At the Bitcoin 2022 conference in Miami, probably the most important panel presented was about global financial inclusion. To many, Bitcoin is not just something of monetary value, but the only technology that can be a tool for freedom, decolonization, autonomy, and peace.
The discussion was moderated by the Human Rights Foundation’s (HRF’s) chief strategy officer Alex Gladstein, joined by the panelists Farida Nabourema, Togolese human rights defender; North Korean defector, human rights activist, and HRF board member Yeonmi Park; and Palestinian anti-corruption advocate, Fadi Elsalameen.
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They cleverly discussed the impact Bitcoin can have on dissidents, refugees, and oppressed individuals living under authoritarian and military regimes.
Bitcoin V. Fiat Schemes
Hearing the voices from North Korea, Palestine, and Togo, it becomes obvious why bitcoin is so much more than an investment, it’s a tool of empowerment in a world where 87% of the population doesn’t have “property rights, free speech, a functioning legal system, and stable reserve currencies,” as the intro pointed out.
Bitcoin “runs on a network that does not discriminate”, the clever intro follows, and a few countries under regimes have already discovered that the network is the only monetary tool left to survive when governments crackdown.
The discussion gave us a glimpse of how fiat money is used around the world in order to maintain evil governments in power playing with the lives of those who cannot reach resources.
Money is power. Money wins wars. Governments use fiat money to control, exploit, and sustain schemes where a few thrive in profits and a vast majority die starved; victims of forced labor, forgotten by the bigger headlines. Having the dollar as a national currency is a financial privilege, most people are not that fortunate.
A world without financial inclusion is an ongoing tragedy. “Without freedom, why do we even need money?” Yeonmi Park said opening the conversation. Reminding us that Bitcoin is not about wealth.
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Nabourema, Elsalameen, and Park carry the open wounds of societies that have been broken apart, knelt down, under the power of money. They are the voices of the victims of human trafficking, forced labor, and several heartbreaking injustices. Through resilience and their fight for human rights, they have found themselves in a Bitcoin conference.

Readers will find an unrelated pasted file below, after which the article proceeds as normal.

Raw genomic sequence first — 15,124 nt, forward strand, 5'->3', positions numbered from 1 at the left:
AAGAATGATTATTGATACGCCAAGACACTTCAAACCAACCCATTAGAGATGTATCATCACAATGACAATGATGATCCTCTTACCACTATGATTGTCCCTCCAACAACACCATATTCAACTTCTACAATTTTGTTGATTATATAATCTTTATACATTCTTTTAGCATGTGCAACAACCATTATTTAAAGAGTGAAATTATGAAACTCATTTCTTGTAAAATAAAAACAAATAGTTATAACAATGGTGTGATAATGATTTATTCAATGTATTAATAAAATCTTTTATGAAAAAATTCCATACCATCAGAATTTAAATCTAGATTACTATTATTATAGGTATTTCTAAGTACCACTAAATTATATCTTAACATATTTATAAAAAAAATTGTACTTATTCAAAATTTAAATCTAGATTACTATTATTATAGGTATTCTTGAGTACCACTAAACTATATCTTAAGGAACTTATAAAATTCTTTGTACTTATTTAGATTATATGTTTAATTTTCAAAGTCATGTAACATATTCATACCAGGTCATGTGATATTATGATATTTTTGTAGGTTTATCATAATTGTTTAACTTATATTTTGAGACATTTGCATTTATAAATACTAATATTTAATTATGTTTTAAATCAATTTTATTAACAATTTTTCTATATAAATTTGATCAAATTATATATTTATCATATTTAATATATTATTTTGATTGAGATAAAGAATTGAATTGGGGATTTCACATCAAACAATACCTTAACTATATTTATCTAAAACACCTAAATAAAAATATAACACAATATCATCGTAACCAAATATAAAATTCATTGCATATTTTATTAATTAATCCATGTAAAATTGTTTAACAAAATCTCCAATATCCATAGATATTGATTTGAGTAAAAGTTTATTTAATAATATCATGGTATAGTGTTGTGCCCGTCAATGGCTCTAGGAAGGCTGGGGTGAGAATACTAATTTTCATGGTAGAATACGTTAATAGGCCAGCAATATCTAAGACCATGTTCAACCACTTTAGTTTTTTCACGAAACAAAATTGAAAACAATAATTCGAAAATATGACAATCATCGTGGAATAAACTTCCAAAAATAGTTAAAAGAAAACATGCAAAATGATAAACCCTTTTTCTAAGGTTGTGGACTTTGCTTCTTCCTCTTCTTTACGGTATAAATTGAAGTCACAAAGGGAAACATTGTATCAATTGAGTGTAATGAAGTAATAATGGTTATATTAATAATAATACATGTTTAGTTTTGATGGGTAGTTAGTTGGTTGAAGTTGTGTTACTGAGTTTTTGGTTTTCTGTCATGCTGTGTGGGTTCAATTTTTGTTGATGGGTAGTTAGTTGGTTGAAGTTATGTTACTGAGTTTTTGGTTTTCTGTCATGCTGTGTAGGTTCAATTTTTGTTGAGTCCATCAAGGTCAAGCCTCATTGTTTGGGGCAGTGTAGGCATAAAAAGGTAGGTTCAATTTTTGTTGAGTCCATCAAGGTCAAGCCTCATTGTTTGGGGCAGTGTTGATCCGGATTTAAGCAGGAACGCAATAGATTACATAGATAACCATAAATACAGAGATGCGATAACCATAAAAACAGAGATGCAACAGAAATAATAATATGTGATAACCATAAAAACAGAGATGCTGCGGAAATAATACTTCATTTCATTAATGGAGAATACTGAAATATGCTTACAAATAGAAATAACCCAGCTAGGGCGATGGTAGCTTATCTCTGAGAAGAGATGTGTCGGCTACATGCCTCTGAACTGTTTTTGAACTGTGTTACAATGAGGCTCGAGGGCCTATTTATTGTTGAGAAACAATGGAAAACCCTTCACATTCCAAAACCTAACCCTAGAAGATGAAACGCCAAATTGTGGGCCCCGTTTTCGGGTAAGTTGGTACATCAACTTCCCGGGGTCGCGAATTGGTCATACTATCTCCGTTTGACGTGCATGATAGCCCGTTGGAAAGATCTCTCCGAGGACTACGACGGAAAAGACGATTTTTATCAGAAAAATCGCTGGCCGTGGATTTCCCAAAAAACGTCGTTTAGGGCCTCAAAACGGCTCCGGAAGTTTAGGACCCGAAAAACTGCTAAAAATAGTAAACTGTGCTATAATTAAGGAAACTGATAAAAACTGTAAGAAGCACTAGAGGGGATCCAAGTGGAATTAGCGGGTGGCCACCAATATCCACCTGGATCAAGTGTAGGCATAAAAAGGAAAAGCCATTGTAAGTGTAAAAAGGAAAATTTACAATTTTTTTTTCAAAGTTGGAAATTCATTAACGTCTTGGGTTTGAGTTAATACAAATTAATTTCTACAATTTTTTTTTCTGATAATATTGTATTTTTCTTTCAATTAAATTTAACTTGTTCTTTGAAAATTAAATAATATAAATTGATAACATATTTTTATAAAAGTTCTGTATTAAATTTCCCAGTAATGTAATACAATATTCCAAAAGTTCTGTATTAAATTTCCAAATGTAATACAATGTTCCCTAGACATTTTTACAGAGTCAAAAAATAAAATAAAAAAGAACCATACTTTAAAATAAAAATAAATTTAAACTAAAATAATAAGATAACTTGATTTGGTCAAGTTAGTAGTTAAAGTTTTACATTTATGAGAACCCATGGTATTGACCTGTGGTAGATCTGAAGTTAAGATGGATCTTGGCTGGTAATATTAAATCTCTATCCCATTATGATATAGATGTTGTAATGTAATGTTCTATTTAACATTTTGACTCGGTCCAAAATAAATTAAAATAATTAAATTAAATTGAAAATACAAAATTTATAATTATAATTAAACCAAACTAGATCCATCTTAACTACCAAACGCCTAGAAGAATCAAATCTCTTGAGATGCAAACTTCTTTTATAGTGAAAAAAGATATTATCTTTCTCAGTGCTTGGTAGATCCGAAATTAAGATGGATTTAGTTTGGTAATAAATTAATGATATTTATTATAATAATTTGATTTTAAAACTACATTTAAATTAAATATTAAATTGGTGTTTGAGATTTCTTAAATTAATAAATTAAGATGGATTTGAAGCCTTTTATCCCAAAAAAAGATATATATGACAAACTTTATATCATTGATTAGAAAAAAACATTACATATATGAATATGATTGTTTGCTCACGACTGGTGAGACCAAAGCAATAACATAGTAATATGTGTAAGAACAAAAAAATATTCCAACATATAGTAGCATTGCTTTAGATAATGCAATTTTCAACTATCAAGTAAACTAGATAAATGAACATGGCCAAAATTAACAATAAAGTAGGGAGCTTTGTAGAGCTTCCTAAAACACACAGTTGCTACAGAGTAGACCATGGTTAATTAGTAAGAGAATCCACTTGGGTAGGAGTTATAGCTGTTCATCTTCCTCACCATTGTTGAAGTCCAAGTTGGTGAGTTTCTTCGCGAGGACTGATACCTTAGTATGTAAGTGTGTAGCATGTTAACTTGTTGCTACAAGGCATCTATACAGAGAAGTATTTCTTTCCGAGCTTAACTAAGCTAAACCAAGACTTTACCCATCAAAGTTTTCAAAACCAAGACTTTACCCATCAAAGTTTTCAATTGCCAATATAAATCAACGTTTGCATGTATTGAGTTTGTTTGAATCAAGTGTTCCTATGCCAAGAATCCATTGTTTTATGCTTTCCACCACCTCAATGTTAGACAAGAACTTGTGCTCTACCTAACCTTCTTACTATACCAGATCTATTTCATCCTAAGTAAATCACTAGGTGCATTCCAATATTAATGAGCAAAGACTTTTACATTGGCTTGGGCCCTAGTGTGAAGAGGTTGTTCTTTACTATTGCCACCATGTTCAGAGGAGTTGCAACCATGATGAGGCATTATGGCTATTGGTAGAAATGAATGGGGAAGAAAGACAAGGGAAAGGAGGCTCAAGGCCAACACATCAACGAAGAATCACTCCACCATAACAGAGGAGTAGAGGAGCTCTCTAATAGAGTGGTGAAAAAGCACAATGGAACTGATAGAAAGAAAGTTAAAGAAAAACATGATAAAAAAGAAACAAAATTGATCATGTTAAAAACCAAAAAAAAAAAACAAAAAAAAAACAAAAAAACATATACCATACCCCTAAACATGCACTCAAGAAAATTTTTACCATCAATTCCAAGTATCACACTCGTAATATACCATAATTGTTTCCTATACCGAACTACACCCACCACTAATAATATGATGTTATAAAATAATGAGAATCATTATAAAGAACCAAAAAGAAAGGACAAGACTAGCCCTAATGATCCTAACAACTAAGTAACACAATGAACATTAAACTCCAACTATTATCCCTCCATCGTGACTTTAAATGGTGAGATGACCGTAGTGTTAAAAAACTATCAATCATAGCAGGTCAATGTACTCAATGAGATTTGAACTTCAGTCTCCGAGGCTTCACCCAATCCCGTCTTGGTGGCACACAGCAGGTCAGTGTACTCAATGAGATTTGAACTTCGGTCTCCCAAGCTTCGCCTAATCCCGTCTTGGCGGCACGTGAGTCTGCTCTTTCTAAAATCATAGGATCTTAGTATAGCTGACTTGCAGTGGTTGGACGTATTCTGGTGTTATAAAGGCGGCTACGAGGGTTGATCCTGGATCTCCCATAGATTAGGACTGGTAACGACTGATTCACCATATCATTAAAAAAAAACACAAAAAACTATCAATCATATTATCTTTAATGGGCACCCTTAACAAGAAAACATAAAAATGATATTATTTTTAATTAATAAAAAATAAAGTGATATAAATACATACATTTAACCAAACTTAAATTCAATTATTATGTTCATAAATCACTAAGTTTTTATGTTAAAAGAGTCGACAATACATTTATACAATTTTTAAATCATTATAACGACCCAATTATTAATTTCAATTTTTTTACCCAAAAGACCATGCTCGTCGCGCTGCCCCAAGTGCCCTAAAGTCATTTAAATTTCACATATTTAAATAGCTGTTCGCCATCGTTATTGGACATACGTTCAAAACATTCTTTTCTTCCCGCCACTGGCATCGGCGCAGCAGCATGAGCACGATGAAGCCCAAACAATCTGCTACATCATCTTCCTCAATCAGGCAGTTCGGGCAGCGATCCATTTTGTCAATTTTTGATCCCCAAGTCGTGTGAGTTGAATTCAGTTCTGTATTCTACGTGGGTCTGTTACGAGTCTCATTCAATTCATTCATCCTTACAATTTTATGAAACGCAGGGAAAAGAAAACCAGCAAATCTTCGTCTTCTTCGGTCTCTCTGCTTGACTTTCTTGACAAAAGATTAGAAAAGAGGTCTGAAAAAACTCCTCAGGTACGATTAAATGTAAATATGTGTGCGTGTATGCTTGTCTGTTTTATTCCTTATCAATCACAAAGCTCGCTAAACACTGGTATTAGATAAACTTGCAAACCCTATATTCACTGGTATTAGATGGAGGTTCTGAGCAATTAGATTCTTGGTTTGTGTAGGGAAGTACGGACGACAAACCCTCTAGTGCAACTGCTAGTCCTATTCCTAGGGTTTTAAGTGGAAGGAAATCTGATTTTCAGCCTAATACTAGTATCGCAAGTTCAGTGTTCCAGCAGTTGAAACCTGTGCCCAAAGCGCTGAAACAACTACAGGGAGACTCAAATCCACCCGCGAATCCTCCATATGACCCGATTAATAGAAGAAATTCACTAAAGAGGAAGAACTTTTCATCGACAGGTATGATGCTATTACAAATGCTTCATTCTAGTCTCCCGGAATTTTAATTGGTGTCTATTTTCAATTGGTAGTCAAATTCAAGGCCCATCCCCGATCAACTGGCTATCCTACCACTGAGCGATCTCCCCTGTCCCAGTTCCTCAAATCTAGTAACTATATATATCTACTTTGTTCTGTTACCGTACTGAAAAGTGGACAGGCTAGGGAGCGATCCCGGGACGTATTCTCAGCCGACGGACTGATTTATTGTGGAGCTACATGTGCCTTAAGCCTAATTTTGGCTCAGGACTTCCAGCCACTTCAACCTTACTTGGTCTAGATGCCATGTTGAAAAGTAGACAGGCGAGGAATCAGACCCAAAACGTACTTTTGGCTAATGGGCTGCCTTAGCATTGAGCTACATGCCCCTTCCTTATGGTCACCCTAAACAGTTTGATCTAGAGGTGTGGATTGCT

As Gladstein and Park explained, 70% of people who flee North Korea are women. They cannot open bank accounts or access the monetary system, and most of them are in such a vulnerable state that end up being sold as sex slaves, which was the case of Park herself.
Many of these women are sent back to North Korea and kept in prison camps without any hopes of ever coming out. Just $50 would win them their freedom through a bribe, Park explained, but authorities are quick to search and seize any private property –which is not allowed in the country.
“There are 300,000 North Korean women right now in China and the children are about over one million of them, we don’t know quite fully how many are there,” Park said. These children are left stateless. Not recognized or legalized by either country, they cannot access education, IDs, much less a bank account in the long run.
Bitcoin has been the only way to send over money to the underground religious groups who work to give these children an education, hoping to prevent their trafficking.
For Farida Nabourema, on the other hand, her incredible fight traces back to generations of activists who have been imprisoned for opposing the corrupt and colonial money schemes that keep most Africans living in extreme poverty. Via colonialism and military regimes, the french government currently profits from Africa’s misery.
180M Africans own a currency that has no value outside of their native countries. Robbed, lied to, there is no monetary freedom for them. And for activists who otherwise would face prison, bitcoin has been the only tool to send money without putting their lives at risk.
Meanwhile in Palestine, “the biggest power is corruption,” Elsalameen explains, and adds that “it is the biggest enemy for prosperity and economic freedom.” Rather than an activist, he calls himself “a dreamer without illusion,” and thinks that when you are one “bitcoin is your solution” because it is “a tool for peace.”
“If every person can be their own bank, I much rather deal with just bitcoin,” said Elsalameen.
Park dreams of a world where North Koreans gain their own autonomy by understanding bitcoin. “In my life, nothing has been more evil than the government has been. The North Korean regime is a testament to how evil a government can be to individuals,” Park said.
Nabourema dreams of bitcoin as “the currency of decolonization,” because it could be the first currency to help her people obtain economic and political freedom. That’s why she’s deploying educational programs “that teach the power of Bitcoin so people can fight the regime anonymously.”
All over the world those who write the rules of money play with those rules as they please. No one can play with the rules of Bitcoin. The schemes created through fiat money are genocide. Bitcoin is about freedom.
Related Reading | Cryptocurrency Is All About Freedom
Bitcoinist @ Bitcoin 2022 Miami
Bitcoinist will be at Bitcoin 2022 Miami in Miami Beach, FL from April 6th through 10th reporting live from the show floor and related events. Check out exclusive coverage from the world’s largest BTC conference here.
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